Using a Solver to Find Commafree Codes
The general recipe I used for finding commafree codes with a SAT solver was:

Write a Python program that takes arguments n, m, and d on the command line and generates a DIMACS file with a formula that’s satisfiable exactly when there’s a commafree code on codewords of size n over alphabet of size m with d Lyndon words not chosen. So if you run with d=0 and get a satisfiable formula, LW(n,m) = CF(n,m).
Some of the variables in the formula are indicators for particular codewords being chosen in the code, so I generated comments in the DIMACS file (example) that would help me translate variables to codewords later.

For any pair of n, m I was interested in, I generated DIMACS files starting with d = 0 and ran Armin Biere’s kissat on the resulting files, increasing d and starting over until I found the smallest d where the resulting formula was satisfiable.

Using the satisfying assigment found by kissat, I could optionally extract a code by matching the assignment up with comments in the DIMACS input file.
With this method, I was able to fill in the table in the previous section. If you want to replicate this, you’ll need Python3 installed and a SAT solver like kissat. Download two scripts:
 commafree.py: the input file generator
 extractcode.py: a script that verifies and extracts commafree codes
Using these tools, you should be able to extract your own codes:
$ commafree.py 4 2 0 > /tmp/commafree420.cnf # n=4, m=2, d=0
$ kissat /tmp/commafree420.cnf > /tmp/kissat420.out
$ [ $? eq 10 ] && extractcode.py /tmp/commafree420.cnf /tmp/kissat420.out
{1000, 1001, 1011}
(The final command prints nothing if the formula was unsatisfiable, in which case you need to increment d and try again.)
Some of the blank entries in the table above should be solvable today with a bit more effort, particularly at the frontier, like (n,m) = (4,6), (6,4), and (8,3). Maybe these are already solvable by SAT solver tuning, symmetrybreaking or some other preprocessing of the CNF files.
The SAT Encoding
The heart of the process above is a Python program to generate DIMACS files, but it’s nothing too complicated. It does the following:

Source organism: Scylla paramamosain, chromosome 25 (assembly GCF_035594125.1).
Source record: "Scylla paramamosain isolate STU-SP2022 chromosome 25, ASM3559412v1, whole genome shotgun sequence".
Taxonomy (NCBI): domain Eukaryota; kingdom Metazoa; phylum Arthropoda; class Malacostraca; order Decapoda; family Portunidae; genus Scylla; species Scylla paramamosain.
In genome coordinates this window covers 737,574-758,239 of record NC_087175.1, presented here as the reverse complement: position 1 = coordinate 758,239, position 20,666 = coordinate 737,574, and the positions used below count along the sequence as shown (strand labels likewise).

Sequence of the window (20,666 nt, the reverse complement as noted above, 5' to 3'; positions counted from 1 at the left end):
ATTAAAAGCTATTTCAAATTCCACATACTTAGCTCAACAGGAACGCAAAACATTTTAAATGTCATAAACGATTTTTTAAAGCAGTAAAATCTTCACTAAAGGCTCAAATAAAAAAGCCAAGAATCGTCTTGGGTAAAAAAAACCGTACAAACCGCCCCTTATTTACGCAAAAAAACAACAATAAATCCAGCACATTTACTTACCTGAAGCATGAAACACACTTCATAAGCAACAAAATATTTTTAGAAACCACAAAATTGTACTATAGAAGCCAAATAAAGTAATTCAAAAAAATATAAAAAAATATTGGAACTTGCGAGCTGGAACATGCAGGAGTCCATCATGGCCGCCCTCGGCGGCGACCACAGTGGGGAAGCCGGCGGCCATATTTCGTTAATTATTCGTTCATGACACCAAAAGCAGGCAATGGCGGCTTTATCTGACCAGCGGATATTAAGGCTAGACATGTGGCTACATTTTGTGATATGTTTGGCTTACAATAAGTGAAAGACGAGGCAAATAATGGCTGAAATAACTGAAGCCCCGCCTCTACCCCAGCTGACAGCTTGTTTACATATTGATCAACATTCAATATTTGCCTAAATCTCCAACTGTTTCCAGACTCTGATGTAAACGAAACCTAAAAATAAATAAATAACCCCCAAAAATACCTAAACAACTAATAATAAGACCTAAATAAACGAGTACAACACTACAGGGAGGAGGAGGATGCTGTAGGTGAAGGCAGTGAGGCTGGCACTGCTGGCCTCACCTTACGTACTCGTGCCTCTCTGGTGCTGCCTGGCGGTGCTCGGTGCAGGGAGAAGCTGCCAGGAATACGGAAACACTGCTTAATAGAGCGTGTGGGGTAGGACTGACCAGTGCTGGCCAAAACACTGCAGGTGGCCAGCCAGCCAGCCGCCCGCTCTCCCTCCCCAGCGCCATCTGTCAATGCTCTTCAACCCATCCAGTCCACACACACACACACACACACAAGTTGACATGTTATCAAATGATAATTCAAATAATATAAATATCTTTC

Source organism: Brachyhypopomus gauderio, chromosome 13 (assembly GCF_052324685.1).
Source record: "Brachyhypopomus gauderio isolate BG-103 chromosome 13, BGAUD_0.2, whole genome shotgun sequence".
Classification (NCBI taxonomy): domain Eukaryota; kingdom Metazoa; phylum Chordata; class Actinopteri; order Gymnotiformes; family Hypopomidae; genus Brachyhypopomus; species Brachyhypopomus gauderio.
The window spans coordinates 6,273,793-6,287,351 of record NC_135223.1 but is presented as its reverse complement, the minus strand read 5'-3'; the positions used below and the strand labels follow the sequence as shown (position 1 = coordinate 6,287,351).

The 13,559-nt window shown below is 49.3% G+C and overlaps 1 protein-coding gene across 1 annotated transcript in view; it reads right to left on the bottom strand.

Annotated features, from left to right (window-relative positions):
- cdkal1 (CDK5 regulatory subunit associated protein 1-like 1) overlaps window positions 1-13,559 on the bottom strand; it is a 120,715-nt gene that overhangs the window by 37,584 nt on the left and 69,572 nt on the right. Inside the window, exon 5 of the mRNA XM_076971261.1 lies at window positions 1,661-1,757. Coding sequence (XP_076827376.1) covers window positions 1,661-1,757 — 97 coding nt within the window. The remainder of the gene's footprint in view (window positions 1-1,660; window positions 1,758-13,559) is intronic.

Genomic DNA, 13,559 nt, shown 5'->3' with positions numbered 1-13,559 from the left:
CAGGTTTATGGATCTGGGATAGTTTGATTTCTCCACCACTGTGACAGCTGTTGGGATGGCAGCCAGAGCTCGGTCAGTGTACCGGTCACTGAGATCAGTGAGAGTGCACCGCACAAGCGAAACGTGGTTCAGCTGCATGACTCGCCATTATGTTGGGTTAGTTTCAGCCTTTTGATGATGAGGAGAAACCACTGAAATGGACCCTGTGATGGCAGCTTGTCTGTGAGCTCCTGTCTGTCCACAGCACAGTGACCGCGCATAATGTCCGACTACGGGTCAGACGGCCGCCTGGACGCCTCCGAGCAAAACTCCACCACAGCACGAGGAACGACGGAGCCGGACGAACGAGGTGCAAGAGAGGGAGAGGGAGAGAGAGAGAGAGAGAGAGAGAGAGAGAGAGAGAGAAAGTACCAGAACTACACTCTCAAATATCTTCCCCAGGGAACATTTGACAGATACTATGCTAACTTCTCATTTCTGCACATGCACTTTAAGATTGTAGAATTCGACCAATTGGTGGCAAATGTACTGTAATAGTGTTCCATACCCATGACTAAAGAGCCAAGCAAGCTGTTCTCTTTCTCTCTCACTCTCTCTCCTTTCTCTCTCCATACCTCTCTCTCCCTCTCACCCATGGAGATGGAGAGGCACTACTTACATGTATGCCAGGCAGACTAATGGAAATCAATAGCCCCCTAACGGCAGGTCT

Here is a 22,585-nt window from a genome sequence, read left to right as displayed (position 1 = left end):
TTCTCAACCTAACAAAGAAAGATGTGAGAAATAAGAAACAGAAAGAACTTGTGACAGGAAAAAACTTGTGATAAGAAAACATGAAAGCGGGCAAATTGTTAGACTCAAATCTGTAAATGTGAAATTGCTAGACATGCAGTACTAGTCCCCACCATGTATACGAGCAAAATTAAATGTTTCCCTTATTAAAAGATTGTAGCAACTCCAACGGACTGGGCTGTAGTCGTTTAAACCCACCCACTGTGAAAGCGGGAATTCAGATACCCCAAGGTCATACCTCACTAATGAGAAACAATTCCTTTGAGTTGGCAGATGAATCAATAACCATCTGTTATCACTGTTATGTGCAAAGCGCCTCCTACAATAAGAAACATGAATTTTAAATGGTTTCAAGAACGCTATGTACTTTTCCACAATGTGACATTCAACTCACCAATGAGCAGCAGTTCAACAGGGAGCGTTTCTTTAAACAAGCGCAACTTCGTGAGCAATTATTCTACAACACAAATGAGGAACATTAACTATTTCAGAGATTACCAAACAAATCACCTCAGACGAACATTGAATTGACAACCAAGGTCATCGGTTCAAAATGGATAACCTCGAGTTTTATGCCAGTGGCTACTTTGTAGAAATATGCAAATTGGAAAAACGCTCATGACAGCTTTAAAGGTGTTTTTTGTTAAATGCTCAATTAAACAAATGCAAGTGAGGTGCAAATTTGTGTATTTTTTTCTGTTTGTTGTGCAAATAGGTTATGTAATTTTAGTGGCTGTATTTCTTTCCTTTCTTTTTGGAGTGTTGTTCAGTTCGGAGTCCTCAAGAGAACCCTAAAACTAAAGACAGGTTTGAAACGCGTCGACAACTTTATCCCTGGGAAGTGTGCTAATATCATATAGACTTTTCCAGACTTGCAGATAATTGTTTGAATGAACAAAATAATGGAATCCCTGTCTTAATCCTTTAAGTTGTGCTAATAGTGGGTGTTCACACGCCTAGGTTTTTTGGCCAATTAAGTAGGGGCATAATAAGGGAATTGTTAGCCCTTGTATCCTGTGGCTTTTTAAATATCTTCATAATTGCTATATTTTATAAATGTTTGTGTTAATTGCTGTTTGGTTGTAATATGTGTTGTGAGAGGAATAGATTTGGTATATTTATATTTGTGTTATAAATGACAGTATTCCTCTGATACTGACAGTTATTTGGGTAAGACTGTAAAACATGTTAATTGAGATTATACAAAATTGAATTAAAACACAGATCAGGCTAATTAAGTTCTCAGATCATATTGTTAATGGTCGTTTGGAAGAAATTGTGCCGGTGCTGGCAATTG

Generate candidate codewords by iterating over all Lyndon words and their rotations. This can be done with Knuth’s Algorithm 7.2.1.1 F from The Art of Computer Programming, Volume 4A. Associate each of these words with a variable that’s true exactly when the codeword has been chosen for the commafree code.

Generate clauses for each Lyndon word that express “at most one codeword from this Lyndon word and its rotations is chosen”.

Iterate over all pairs x, y of Lyndon word variables. For each pair, discover all codewords z that are disallowed in xy or yx by the commafree property and generate clauses for such triples x, y, z that express “x, y, and z can’t all occur in the commafree code”.

Generate variables and clauses for each Lyndon word such that the variables indicate “some rotation of this Lyndon word was chosen”.

Generate variables and clauses that sort the variables from the previous step and assert that the smallest d values are 0 and the d+1st value is 1. I cheated here and didn’t do a full sort, I just applied a full row of comparators d+1 times – essentially d+1 rounds of bubblesort to sort the smallest d values only.
Again, you can check out the generator source for full details.
New Codes
So, finally, here’s a dump of the new codes I was able to discover. All of these are now officially the maximum size commafree codes for these values of n and m:
n=4, m=5, size=139 (LW(4,5) = 150):
{0012, 0013, 0014, 0100, 0102, 0103, 0104, 0110, 0111, 0112, 0113, 0114, 0204,
0212, 0213, 0214, 0304, 0312, 0313, 0314, 1012, 1013, 1014, 2000, 2002, 2003,
2004, 2012, 2013, 2014, 2022, 2023, 2024, 2032, 2033, 2034, 2100, 2102, 2103,
2104, 2110, 2111, 2112, 2113, 2114, 2204, 2212, 2213, 2214, 2224, 2234, 2304,
2312, 2313, 2314, 2324, 2334, 3000, 3002, 3003, 3004, 3012, 3013, 3014, 3022,
3023, 3024, 3032, 3033, 3034, 3100, 3102, 3103, 3104, 3110, 3111, 3112, 3113,
3114, 3204, 3212, 3213, 3214, 3224, 3234, 3304, 3312, 3313, 3314, 3324, 3334,
4000, 4002, 4003, 4004, 4012, 4013, 4014, 4022, 4023, 4024, 4032, 4033, 4034,
4042, 4043, 4044, 4100, 4102, 4103, 4104, 4110, 4111, 4112, 4113, 4114, 4122,
4123, 4124, 4132, 4133, 4134, 4142, 4143, 4144, 4204, 4212, 4213, 4214, 4224,
4234, 4244, 4304, 4312, 4313, 4314, 4324, 4334, 4344}
n=6, m=3, size=113 (LW(6,3) = 116):
{001000, 001100, 001101, 001102, 001200, 001201, 001202, 002000, 002100,
002101, 002102, 002200, 002201, 002202, 010102, 011100, 011101, 011102,
011110, 011111, 011200, 011201, 011202, 011210, 011211, 012100, 012101,
012102, 012110, 012111, 012112, 012200, 012201, 012202, 012210, 012211,
012220, 020100, 020102, 020110, 020120, 020200, 020210, 020220, 021100,
021101, 021102, 021110, 021111, 021120, 021121, 021200, 021201, 021202,
021210, 021211, 022100, 022101, 022102, 022110, 022111, 022112, 022120,
022121, 022200, 022201, 022202, 022211, 022212, 101000, 101100, 101200,
101201, 101202, 102000, 102100, 102200, 102201, 102202, 111200, 111201,
111202, 111210, 111211, 112200, 112201, 112202, 112210, 112211, 112220,